January 2020 Economic Review

January Texas CLASS Economic Update

Steady as She Goes

The Federal Reserve (Fed) completed its “mid-cycle” adjustment to monetary policy by cutting the Federal Funds Target Rate a total of 75 basis points in 2019; the range sits at 1.50% to 1.75% to close the year, with the Fed now stating the rate is “appropriate” to support growth and the labor market. The Fed also removed references to “uncertainties” around the outlook, a not-so-veiled way of stating that trade tensions between the U.S. and China had de-escalated over Q4 2019. The Fed does not project any change to its target rate in 2020, followed by one 25bp hike for 2021 and 2022 respectively. The fed funds futures market is largely in agreement with this outlook but leans towards one additional 25bp cut in 2020. Taking comfort in this stable yet accommodative forecast, the U.S. economy can continue to grind out solid albeit unspectacular growth.

In 2019, the U.S. economy largely thrived on the back of the consumer as mounting trade war tensions inhibited business investment. A strike at General Motors and ongoing problems at Boeing with its 737 Max airplanes also impacted the manufacturing sector this fall. Although the strike at GM has since been resolved, Boeing’s recent decision to halt 737 Max production may cut as much as one percentage point from gross domestic product growth in Q1 2020. Much will depend on the strength of consumer spending which decelerated in the second half of 2019. Hopefully, a tight labor market will be enough to keep the economy on track this year.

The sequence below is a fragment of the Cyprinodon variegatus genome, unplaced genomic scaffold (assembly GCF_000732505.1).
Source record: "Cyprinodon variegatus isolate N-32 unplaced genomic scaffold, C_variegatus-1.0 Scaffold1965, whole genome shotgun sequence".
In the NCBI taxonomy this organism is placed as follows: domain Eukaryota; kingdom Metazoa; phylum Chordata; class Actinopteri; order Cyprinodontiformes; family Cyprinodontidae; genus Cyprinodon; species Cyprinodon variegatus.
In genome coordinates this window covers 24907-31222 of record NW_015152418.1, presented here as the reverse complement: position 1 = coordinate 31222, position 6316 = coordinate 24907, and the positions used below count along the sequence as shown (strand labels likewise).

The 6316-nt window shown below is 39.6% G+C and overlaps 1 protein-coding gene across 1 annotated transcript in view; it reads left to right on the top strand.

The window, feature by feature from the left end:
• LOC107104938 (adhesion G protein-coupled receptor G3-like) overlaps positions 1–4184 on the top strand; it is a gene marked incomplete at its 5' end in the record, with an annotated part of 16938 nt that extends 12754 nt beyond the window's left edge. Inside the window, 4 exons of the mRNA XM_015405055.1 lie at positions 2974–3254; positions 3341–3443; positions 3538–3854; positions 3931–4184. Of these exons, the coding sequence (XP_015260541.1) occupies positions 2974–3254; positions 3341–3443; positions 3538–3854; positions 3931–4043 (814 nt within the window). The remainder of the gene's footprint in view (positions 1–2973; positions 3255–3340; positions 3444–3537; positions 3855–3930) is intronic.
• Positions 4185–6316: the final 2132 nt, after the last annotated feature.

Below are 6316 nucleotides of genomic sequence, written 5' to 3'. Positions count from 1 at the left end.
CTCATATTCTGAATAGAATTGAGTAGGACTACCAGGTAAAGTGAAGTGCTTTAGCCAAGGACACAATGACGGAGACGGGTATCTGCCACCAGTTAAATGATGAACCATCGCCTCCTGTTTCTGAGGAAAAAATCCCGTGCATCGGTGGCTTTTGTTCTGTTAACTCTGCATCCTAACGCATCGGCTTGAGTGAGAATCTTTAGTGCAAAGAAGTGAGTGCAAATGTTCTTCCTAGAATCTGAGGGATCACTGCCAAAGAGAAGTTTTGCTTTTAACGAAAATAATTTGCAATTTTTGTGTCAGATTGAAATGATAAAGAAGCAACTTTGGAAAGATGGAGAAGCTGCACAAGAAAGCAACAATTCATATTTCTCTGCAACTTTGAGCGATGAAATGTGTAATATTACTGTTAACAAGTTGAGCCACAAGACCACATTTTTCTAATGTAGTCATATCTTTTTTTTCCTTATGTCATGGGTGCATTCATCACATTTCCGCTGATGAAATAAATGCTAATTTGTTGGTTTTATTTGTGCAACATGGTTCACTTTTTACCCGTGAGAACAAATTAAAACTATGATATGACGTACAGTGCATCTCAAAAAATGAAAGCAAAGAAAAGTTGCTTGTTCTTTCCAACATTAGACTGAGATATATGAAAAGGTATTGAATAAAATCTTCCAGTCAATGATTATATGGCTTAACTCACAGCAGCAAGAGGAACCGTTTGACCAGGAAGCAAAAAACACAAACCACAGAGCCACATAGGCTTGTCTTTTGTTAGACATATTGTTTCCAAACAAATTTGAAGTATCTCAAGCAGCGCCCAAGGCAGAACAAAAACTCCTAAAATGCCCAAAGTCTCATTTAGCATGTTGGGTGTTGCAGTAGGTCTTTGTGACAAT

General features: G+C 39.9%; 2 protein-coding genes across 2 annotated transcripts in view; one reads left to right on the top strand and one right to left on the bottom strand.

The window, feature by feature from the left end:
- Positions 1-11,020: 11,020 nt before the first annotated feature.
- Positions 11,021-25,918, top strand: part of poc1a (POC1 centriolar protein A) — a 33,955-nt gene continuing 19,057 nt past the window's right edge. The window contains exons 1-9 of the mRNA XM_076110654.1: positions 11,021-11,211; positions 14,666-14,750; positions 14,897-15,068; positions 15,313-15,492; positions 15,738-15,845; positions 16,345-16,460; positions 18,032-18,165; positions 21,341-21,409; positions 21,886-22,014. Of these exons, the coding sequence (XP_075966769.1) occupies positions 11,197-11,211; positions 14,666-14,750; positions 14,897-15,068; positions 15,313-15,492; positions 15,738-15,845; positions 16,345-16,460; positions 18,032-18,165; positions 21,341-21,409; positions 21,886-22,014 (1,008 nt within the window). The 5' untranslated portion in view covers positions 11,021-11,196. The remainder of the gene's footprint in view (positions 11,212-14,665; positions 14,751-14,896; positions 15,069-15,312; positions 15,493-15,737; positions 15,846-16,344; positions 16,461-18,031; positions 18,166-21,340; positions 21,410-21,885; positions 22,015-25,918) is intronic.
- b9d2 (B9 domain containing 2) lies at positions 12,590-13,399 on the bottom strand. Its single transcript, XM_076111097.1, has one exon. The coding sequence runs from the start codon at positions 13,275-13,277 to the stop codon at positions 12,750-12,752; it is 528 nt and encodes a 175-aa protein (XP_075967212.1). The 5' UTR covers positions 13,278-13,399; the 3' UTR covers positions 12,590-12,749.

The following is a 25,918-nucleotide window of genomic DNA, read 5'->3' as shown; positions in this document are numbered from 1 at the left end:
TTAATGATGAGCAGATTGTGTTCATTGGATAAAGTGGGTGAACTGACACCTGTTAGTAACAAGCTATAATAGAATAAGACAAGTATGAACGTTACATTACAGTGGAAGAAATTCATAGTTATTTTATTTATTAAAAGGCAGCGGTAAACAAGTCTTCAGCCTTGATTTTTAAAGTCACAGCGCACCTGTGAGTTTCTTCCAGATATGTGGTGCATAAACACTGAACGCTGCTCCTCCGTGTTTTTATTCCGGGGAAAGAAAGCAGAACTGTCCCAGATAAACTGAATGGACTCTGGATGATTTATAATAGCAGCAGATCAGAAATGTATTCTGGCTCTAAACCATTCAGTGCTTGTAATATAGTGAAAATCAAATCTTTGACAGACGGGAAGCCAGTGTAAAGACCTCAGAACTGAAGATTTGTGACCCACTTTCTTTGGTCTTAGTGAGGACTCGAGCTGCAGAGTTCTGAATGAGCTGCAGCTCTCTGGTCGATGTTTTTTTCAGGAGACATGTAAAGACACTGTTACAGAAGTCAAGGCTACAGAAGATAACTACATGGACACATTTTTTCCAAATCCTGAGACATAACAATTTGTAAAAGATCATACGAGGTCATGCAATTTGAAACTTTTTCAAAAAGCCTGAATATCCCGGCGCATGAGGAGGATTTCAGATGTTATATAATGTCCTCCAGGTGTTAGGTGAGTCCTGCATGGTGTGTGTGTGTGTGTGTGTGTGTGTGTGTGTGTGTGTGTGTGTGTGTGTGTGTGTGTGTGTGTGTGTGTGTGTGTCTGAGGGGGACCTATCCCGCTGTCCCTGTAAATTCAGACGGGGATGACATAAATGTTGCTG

The U.S. and China struck a tentative agreement towards a “phase one” deal in December, alleviating concerns that additional tariffs would be applied to imports. While it is debatable who ultimately pays for tariffs, they are passed on to U.S. manufacturers and consumers in the form of higher prices. If a completed phase one deal fails to alleviate fears in 2020 or additional tariffs are discussed, the optimism shared today by market participants may quickly dissipate. However, the consensus view is that the healthy labor market and benign financial conditions will allow the U.S. economy to continue to grow for a record eleventh consecutive year.

Treasury Yields
Maturity 1/3/20 12/5/19 Change
3-Month 1.483% 1.526% -0.043%
6-Month 1.529% 1.534% -0.005%
1-Year 1.524% 1.548% -0.023%
2-Year  1.525% 1.592% -0.068%
3-Year  1.540% 1.609% -0.068%
5-Year 1.590% 1.633% -0.043%
10-Year  1.788% 1.810% -0.022%
30-Year  2.244% 2.260% -0.015%

Agency Yields
Maturity 1/3/20 12/5/19 Change
3-Month 1.538% 1.544% -0.006%
6-Month 1.549% 1.565% -0.016%
1-Year 1.508% 1.518% -0.010%
2-Year  1.539% 1.604% -0.065%
3-Year  1.550% 1.607% -0.057%
5-Year  1.652% 1.698% -0.046%
Commercial Paper Yields (A-1/P-1)
Maturity 1/3/20 12/5/19 Change
1-Month 1.610% 1.670% -0.060%
3-Month 1.780% 1.860% -0.080%
6-Month  1.830% 1.850% -0.020%
9-Month 1.870% 1.900% -0.030%
Current Economic Releases
Data Period Value
GDP QoQ Q3 ’19 2.10%
U.S. Unemployment    Nov ’19 3.50%
ISM Manufacturing    Dec ’19 47.20
PPI YoY    Nov ’19 1.10%
CPI YoY   Nov ’19 2.10%
Fed Funds Target   January 6, 2020 1.50% – 1.75%

Source: Bloomberg
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